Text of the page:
Wrongful Termination Damages: What Kinds of Losses Lead to Higher Compensation?

 

If you believe you were fired illegally, you’re probably wondering whether it’s worth it to bring a wrongful termination claim against your former employer. If you win your case, how much can you expect to receive in compensation? The answer to that question will depend largely on the losses or “damages” you suffered as a result of the illegal firing. We surveyed readers who recently had a wrongful termination claim to get an idea of the losses they experienced and how much they received in a settlement or award. Here’s what we learned.

Compensation for What You Lost

When you’ve been fired, your first wish may be simply to get your job back. But that’s rarely what happens, even in a successful wrongful termination claim. By the time a fired worker files a lawsuit, the former working relationship is usually harmed beyond repair, and judges don’t want to force people to work together.

Successful wrongful termination cases almost always result in cash settlements, or less often, in court awards after a trial. In theory, the money is meant to make up for what you lost or suffered, such as lost earnings and benefits, medical bills, and job search costs. Assuming you have solid evidence that you were fired for an illegal reason, the type and amount of losses you experienced will usually have a direct effect on the amount of compensation you might expect to receive.

Our survey results support that expectation.

Lost Earnings and Benefits

Our survey showed that readers who lost more income after they were fired tended to receive higher settlements in their wrongful termination claims. Those at the lowest end of the wage-loss scale (less than $5,000) received average settlements of only $12,200. As lost wages increased, average settlements rose. Those with over $60,000 in lost earnings received an average of $123,000 in compensation.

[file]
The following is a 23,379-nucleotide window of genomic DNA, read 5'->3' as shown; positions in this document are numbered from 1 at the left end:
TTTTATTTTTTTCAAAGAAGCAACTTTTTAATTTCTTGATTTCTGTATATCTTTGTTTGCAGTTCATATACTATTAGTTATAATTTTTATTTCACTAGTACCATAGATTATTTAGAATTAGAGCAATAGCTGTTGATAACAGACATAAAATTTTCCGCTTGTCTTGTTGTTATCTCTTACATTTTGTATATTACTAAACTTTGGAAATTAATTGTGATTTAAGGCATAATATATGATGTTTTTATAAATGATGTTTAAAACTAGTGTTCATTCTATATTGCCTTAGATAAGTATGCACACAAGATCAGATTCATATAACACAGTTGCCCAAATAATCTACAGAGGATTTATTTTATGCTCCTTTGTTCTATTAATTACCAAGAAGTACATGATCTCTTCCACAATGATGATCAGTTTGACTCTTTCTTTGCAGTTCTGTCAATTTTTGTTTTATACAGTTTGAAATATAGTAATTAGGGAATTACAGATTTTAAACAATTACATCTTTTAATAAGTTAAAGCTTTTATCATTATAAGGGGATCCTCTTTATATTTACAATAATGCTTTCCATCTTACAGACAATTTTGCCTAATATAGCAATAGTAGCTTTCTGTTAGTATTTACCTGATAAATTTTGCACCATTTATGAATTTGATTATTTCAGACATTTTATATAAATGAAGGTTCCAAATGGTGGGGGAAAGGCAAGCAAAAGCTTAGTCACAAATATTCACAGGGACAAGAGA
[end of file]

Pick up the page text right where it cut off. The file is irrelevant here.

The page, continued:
The connection between lost earnings and settlements isn’t surprising. Most people lose at least some income after being fired. (More than eight in ten of our readers reported having lost wages.) Also, it’s relatively easy to prove the amount of lost back pay: the wages you would have earned if you hadn’t been fired. While you’re unemployed and actively looking for work, it’s simply the amount of your old wages. If you land another job with the same or higher pay, you won’t have any further lost income. But if you earn less at the new job, some damages (the difference between your old and new pay) will continue to add up.

It can be more complicated to put a dollar figure on some of the other elements of damages for lost income and benefits, such as:

  • “front pay” (the wage losses you’ll continue to experience into the future as a result of the wrongful termination)
  • medical and dental insurance (including the difference in your out-of-pocket costs for premiums and health care), and
  • retirement plans, stock options, and profit sharing.

But the bottom line from our survey: The higher your lost earnings, the more you’re likely to receive in the way of compensation if your wrongful termination claim is successful.

Emotional Distress and Medical Bills

Nearly nine in ten (87%) readers said they experienced some form of emotional distress (often called “pain and suffering”) after they were wrongfully terminated. Again, this isn’t a surprising result. Most people find it hard to be fired for any reason. And the emotional consequences—including sleep loss, anxiety, depression, helplessness, or just plain anger—can be especially devastating if the termination follows a long period of illegal harassment or discrimination.